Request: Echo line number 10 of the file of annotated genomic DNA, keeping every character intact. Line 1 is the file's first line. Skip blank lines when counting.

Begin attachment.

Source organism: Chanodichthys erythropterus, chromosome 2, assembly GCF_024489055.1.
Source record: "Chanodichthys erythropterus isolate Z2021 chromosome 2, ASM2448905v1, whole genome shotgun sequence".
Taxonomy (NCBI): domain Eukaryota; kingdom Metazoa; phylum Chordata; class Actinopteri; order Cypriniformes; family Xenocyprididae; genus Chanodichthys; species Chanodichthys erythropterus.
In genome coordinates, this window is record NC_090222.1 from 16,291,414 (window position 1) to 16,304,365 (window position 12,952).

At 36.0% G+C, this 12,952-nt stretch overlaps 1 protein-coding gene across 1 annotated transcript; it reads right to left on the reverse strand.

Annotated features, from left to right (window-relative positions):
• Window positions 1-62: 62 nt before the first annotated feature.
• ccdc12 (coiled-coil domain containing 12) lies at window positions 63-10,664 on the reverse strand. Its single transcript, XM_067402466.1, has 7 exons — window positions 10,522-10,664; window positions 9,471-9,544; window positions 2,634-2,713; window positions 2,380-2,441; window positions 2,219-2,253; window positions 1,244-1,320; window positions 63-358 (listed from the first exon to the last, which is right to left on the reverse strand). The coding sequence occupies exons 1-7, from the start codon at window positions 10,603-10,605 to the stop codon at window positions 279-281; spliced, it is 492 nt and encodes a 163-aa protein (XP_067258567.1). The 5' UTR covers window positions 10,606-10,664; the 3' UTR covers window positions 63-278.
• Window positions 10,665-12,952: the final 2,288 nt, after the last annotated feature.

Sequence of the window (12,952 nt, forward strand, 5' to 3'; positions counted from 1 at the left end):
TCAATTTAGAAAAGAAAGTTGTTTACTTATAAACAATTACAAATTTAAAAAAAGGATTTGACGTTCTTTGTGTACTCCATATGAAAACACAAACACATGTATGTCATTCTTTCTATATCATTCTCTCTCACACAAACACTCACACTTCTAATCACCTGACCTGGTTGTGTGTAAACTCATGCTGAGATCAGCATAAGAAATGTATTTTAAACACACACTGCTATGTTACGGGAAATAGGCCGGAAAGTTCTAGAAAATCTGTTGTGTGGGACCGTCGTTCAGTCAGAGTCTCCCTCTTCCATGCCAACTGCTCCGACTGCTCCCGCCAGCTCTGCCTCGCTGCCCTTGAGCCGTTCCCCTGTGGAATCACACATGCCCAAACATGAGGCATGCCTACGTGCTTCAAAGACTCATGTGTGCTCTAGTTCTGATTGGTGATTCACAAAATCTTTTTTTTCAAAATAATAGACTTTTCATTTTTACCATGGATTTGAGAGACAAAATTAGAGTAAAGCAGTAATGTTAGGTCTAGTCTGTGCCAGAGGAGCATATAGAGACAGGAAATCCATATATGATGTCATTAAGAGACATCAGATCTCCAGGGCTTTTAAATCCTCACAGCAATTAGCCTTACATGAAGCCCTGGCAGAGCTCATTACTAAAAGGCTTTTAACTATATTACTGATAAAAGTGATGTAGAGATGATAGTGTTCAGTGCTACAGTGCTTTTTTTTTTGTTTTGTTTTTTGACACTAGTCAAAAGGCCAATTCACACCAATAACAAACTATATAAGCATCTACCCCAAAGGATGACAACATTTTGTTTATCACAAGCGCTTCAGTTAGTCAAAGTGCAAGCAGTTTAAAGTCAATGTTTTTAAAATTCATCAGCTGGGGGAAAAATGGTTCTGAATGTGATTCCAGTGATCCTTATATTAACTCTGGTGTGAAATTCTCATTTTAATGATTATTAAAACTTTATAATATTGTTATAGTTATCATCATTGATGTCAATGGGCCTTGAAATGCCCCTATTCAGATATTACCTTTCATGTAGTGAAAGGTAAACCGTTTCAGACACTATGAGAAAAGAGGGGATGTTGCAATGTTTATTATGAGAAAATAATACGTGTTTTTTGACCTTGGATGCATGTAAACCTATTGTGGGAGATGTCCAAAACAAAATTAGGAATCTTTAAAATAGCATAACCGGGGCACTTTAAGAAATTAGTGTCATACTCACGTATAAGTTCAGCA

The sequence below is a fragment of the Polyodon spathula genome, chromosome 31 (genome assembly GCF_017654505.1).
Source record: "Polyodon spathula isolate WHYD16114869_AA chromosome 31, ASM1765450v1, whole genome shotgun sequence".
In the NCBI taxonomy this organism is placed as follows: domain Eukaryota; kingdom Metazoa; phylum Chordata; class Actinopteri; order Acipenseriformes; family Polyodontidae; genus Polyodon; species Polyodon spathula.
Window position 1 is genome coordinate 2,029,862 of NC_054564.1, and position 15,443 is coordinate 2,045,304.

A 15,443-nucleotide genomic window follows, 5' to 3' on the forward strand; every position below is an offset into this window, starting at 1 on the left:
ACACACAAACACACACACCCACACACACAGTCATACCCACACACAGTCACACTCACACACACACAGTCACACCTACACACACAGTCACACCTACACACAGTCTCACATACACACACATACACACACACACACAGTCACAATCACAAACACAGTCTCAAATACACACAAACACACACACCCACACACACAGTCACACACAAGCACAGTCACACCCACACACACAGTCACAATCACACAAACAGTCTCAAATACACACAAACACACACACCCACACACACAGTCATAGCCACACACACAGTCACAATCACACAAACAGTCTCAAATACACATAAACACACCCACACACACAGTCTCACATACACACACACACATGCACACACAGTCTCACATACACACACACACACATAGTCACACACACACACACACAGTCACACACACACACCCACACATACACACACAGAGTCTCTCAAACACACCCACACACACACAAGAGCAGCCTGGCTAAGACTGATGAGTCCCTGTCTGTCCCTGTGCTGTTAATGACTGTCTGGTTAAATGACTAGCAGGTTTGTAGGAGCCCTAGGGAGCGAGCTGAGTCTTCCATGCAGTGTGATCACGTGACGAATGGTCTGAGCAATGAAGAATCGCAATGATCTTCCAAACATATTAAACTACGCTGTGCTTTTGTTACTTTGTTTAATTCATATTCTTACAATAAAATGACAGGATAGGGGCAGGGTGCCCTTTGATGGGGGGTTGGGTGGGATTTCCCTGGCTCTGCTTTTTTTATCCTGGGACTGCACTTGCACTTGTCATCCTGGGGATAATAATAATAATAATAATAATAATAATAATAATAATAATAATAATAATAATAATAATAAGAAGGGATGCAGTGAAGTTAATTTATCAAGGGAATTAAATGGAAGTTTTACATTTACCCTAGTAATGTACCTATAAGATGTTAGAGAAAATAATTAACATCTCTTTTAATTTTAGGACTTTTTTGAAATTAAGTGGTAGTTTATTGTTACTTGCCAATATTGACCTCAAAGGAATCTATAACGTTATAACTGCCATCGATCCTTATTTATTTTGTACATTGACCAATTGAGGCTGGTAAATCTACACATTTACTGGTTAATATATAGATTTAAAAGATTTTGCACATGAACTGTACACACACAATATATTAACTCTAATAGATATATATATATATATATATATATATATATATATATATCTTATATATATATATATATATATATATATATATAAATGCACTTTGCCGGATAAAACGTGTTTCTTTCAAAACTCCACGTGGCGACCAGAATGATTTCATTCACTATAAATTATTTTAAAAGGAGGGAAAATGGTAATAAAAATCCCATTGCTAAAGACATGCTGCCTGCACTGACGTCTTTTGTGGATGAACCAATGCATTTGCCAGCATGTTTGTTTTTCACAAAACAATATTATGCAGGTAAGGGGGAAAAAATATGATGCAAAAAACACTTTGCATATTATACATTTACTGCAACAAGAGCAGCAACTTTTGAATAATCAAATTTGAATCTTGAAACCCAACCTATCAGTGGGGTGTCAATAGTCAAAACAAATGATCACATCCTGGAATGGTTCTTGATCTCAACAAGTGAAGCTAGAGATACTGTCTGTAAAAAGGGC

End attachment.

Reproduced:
Sequence of the window (12,952 nt, forward strand, 5' to 3'; positions counted from 1 at the left end):